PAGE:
Why Chelsea were right to go young with Roberto Di Matteo
33-year-old boss + 41-year old no.2 = disaster? Don’t be so sure…
The reaction to Andre Villas Boas’ decision to hire an assistant only eight years older than his 33-year-old self in Roberto Di Matteo has been one of shock that the Portuguese tactician didn’t opt to add an experienced head to his setup.
The selection of another up-and-coming coach shouldn’t have come as a huge surprise though given that Villas Boas went down a similar route at Porto with emphatic results. He hired 42-year-old Vitor Pereira from second division side Santa Clara and was rewarded for his boldness with four trophies.
Indeed, as Roman Abramovich has realised, taking a risk and putting a young talent in the dugout is proving an increasingly successful strategy, first made fashionable, naturally, by Barcelona with Pep Guardiola. Recent trends indicate that the same pattern is developing with number twos.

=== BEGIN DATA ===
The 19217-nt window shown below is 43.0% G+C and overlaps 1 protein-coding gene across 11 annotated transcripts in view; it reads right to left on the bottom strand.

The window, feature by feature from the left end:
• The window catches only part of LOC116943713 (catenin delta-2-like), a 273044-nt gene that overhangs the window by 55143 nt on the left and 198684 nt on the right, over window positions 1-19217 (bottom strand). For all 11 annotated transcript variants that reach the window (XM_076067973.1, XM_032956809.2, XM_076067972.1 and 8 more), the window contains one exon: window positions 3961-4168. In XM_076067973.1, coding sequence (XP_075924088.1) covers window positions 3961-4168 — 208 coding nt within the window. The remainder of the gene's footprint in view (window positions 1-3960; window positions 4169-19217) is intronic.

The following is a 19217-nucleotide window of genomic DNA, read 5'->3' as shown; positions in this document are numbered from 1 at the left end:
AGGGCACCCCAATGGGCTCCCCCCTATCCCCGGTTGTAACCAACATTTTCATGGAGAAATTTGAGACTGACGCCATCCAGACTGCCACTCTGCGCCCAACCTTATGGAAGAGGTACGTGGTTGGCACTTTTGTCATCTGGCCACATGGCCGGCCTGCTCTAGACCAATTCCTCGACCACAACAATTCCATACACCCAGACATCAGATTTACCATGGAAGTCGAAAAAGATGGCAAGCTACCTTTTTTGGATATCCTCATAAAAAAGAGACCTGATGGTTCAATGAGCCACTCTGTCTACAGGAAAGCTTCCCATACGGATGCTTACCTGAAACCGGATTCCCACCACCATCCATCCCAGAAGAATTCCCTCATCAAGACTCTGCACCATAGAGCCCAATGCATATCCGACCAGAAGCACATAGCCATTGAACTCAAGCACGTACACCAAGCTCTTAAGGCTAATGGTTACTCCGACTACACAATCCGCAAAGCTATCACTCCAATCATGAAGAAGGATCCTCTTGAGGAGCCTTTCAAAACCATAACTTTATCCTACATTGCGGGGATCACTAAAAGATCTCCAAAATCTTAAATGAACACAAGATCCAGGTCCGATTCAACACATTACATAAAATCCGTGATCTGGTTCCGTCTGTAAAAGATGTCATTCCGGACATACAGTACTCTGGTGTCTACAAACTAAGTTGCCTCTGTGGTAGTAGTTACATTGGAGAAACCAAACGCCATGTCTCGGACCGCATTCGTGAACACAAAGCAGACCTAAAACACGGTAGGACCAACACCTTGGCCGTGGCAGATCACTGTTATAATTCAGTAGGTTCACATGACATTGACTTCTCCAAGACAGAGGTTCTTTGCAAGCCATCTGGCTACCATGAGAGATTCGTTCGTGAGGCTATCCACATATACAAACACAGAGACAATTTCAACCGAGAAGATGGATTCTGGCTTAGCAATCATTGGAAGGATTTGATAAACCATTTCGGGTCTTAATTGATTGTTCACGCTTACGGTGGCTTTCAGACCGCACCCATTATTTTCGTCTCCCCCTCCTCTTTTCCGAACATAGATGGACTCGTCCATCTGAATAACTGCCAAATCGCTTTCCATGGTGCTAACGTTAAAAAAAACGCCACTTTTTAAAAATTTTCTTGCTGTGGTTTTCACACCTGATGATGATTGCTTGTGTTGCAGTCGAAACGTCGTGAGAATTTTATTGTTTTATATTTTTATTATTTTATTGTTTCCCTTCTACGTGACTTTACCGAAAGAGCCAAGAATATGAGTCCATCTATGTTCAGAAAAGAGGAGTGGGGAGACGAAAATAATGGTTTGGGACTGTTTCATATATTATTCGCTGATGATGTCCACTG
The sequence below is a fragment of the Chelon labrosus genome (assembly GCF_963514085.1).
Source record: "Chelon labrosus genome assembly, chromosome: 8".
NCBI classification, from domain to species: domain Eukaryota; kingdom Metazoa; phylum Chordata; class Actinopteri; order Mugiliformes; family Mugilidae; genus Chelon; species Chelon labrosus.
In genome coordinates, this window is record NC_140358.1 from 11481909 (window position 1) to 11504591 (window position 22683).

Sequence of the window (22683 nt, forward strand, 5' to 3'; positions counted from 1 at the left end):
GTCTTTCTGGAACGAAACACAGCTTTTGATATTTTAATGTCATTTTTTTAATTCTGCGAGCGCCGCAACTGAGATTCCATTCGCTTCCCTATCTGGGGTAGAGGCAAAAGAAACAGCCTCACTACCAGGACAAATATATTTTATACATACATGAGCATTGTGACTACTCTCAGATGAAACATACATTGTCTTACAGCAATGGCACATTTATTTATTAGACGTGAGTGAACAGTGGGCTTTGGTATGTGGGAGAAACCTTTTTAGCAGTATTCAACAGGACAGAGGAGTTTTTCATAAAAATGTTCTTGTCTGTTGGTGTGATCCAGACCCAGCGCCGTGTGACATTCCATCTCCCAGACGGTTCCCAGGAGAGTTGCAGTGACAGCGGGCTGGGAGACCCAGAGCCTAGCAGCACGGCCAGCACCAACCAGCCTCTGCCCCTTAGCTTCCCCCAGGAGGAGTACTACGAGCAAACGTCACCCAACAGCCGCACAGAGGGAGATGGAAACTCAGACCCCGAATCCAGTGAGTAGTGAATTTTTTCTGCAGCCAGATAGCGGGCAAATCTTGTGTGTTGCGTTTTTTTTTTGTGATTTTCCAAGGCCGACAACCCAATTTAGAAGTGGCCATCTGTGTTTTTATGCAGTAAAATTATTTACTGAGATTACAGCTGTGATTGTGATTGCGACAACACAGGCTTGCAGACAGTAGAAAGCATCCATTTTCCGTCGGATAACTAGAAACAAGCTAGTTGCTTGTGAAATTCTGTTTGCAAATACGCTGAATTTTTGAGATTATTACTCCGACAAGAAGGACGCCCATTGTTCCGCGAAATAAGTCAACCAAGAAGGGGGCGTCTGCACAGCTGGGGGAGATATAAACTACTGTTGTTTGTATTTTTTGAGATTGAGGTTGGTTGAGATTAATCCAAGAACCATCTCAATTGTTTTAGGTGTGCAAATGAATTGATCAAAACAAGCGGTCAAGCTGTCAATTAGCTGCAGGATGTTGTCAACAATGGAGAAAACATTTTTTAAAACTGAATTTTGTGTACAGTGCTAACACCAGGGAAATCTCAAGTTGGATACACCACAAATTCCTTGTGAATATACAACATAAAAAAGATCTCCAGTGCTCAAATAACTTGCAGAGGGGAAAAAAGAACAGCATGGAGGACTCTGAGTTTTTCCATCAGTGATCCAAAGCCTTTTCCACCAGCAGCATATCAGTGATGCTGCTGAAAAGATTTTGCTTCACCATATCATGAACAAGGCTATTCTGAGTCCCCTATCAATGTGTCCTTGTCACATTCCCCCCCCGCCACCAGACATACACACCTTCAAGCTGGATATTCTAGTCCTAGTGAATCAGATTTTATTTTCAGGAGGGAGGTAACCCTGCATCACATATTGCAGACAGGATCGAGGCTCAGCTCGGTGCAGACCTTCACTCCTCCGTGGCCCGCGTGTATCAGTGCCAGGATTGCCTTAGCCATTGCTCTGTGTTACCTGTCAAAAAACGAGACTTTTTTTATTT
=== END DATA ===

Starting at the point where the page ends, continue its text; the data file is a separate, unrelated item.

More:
In the six countries currently boasting the highest UEFA coefficients – England, Spain, Germany, Italy, France and Portugal – the table-topping assistant were all aged under 51, with the two that have been on the planet for the shortest period adding shiny European gongs to their league titles.
Guardiola’s deputy at the Camp Nou, Tito Vilanova, got his hands on the trophy with the big ears for the second time, not bad going for a 41-year-old, while Pereira’s gamble in leaving a leading role for a supporting seat with Villas Boas earned him a Europa League winners’ medal and now a chance in the main chair in his absence.
So don’t fall into the trap of thinking that Di Matteo is abandoning a career in management for a cushy backroom position at his former home. Instead, it looks a shrewd move to jump aboard the AVB bandwagon, and one that could land him the title he failed to win at Stamford Bridge as a player.